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Genes play an important role in TB susceptibility
Author: FMHS Marketing & Communications / FGGW Bemarking & Kommunikasie – Sue Segar
Published: 25/03/2024

​New research shows that genetics play a significant role in a person's susceptibility to developing tuberculosis (TB).

Researchers at Stellenbosch University (SU) are part of a scientific consortium investigating genetic susceptibility to TB that found genetics contribute about 26 percent to a person's likelihood of acquiring TB.

The study, conducted by the International Tuberculosis Host Genetics Consortium and led by Dr Haiko Schurz of SU's Division of Molecular Biology and Human Genetics and Dr Vivek Naranbhai affiliated with the University of Oxford, United Kingdom, and numerous other institutions, studied people from different backgrounds to find common genetic factors that affect TB risk globally. The research article, entitled 'Multi-ancestry meta-analysis of host genetic susceptibility to tuberculosis identifies shared genetic architecture', was recently published in the journal eLife.

“We gathered data from 12 studies in nine countries across Europe, Africa and Asia, including over 14 000 people with TB and almost 20 000 who did not have TB," says Prof Marlo Möller of SU's Division of Molecular Biology and Human Genetics, who was also involved in the study. “By studying people from different backgrounds, we hoped to find common genetic factors that affect TB risk globally."

Everyone exposed to Mycobacterium tuberculosis (the bacterium that cause TB) will not become infected with it, and of those who are infected, not all will go on to develop active TB disease.

“Many studies have been done to find out how our genes affect our chances of getting TB. As these studies get bigger or use newer, better ways to look at genes, it is important to put all the data together to see which gene variations are linked to TB risk," explains Möller.

Previous research conducted on small groups of people either found nothing, or results could not be extrapolated to other groups. Pooling data from different studies into a meta-analysis increases the likelihood of finding meaningful results.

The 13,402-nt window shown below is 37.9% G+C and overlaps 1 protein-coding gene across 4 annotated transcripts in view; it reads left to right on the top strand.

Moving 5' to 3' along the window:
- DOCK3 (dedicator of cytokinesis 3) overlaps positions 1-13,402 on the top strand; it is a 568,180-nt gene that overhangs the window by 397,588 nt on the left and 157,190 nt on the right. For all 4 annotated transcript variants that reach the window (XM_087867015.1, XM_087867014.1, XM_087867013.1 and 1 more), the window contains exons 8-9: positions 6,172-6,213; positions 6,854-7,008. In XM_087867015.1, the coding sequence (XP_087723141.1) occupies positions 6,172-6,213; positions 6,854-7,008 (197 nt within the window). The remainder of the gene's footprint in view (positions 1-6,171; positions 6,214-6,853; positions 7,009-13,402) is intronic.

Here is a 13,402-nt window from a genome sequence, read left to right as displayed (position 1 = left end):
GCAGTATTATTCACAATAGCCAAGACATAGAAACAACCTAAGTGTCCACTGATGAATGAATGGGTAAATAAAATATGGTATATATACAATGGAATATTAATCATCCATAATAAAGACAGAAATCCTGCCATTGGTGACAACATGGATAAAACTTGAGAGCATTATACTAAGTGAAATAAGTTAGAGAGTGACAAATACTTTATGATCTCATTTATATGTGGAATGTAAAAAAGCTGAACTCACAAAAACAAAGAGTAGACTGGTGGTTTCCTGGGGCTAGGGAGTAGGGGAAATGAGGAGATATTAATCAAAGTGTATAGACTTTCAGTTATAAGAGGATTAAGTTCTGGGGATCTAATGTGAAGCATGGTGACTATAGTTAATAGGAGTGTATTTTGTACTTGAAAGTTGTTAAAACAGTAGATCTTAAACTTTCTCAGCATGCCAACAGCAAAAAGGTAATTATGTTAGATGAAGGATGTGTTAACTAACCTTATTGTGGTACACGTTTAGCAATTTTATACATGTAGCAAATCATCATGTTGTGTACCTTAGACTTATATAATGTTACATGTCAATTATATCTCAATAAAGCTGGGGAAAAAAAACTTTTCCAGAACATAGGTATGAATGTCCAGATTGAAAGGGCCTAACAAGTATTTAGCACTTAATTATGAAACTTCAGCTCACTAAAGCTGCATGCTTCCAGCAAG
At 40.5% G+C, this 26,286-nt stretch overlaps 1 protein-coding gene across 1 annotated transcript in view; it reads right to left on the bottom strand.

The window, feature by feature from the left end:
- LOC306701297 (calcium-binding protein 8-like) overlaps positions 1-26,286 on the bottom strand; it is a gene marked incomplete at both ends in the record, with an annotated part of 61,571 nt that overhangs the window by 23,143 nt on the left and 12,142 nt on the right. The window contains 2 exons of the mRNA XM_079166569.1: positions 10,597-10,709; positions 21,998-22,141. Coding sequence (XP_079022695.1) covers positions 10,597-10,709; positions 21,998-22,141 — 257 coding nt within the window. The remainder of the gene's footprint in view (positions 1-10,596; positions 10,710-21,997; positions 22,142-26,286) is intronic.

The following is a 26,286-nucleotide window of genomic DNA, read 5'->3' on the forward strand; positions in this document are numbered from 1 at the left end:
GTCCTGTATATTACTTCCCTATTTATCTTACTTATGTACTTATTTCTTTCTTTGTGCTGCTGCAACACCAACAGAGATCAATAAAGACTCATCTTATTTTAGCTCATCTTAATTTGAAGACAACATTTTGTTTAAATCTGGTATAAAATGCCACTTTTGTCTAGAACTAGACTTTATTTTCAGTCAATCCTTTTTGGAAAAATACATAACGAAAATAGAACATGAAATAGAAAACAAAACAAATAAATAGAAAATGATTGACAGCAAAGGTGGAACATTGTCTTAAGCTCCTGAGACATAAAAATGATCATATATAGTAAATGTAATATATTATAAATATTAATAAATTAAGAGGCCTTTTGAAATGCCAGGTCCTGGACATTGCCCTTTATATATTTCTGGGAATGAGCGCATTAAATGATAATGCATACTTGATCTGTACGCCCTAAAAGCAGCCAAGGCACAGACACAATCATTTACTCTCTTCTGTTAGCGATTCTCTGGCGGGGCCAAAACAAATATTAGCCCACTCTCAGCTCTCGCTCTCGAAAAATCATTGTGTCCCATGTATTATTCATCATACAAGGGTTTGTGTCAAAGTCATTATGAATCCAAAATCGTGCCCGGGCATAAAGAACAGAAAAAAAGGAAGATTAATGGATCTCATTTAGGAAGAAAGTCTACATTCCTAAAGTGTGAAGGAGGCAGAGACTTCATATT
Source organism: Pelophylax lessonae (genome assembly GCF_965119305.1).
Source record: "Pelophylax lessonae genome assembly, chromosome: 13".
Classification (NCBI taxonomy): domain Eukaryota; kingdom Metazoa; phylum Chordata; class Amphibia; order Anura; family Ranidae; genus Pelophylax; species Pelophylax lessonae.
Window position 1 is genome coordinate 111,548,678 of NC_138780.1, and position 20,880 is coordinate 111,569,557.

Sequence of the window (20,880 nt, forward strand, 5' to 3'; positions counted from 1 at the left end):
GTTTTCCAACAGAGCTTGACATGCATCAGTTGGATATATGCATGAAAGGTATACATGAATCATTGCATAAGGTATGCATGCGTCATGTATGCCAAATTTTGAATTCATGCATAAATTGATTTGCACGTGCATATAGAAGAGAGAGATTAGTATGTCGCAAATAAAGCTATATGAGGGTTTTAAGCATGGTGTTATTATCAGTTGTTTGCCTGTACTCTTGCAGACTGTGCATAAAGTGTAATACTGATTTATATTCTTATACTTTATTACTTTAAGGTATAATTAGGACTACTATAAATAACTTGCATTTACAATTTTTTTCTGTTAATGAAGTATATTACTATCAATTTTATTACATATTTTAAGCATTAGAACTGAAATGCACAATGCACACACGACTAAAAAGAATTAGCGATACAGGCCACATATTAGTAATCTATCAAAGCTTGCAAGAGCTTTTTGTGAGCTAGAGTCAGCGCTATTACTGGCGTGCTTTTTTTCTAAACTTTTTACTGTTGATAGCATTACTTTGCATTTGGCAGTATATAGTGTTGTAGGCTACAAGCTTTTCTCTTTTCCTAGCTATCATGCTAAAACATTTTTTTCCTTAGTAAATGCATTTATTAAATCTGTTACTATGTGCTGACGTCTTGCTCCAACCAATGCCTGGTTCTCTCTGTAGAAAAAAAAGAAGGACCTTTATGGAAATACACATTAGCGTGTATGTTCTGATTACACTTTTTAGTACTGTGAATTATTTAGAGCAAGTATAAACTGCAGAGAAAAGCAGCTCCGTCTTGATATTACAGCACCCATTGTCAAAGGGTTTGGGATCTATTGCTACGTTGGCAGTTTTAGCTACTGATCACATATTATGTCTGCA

“In our study, we combined datasets from different ancestries which allowed us to find our results – that 26,3 percent of the likelihood of getting TB is due to our genes. This holds true for different backgrounds, showing that our genes play a big role in the disease," says Möller.

Scientists have been interested in how genes affect the chances of getting TB for a long time. “More than 100 genes have been studied, but only a few connections have been confirmed in different studies. This might be because the studies did not include enough samples, or they used different methods, or because people in different areas have different genetic backgrounds," explains Möller.

“Additionally, the TB bacterium itself might differ in different places. Before our meta-analysis, there have been 17 studies that looked at genetic variants across the genome in relation to TB susceptibility, only two regions of the genome have shown up in more than one study. One was found in people from Ghana and Gambia, and was also seen in South Africa and Russia. Another genetic region found in Russia was also confirmed in other studies."

According to Möller, the consortium plans to use the dataset further, and have at least two other manuscripts in the pipeline.

“Because TB is complex and the effects of genes are usually small, we need bigger groups of people and different ways to study genetics. Generating genetic data using more appropriate microarrays [tools used for gene analysis] that includes information from a wider range of people, along with better techniques for filling in missing genetic data, can help us gather bigger and more reliable sets of information for future studies.

“Also, using new technologies like long-read sequencing to look closely at specific genes related to TB susceptibility can be helpful. Having more genetic data will let us analyse genetic susceptibility to TB more accurately and explore how different genes work together in fighting off the disease."

Möller says the study demonstrates “how working together and sharing data can help us understand tricky problems and figure out what makes people more likely to get complex diseases like TB."

Caption: Dr Haiko Schurz and Prof Marlo Möller.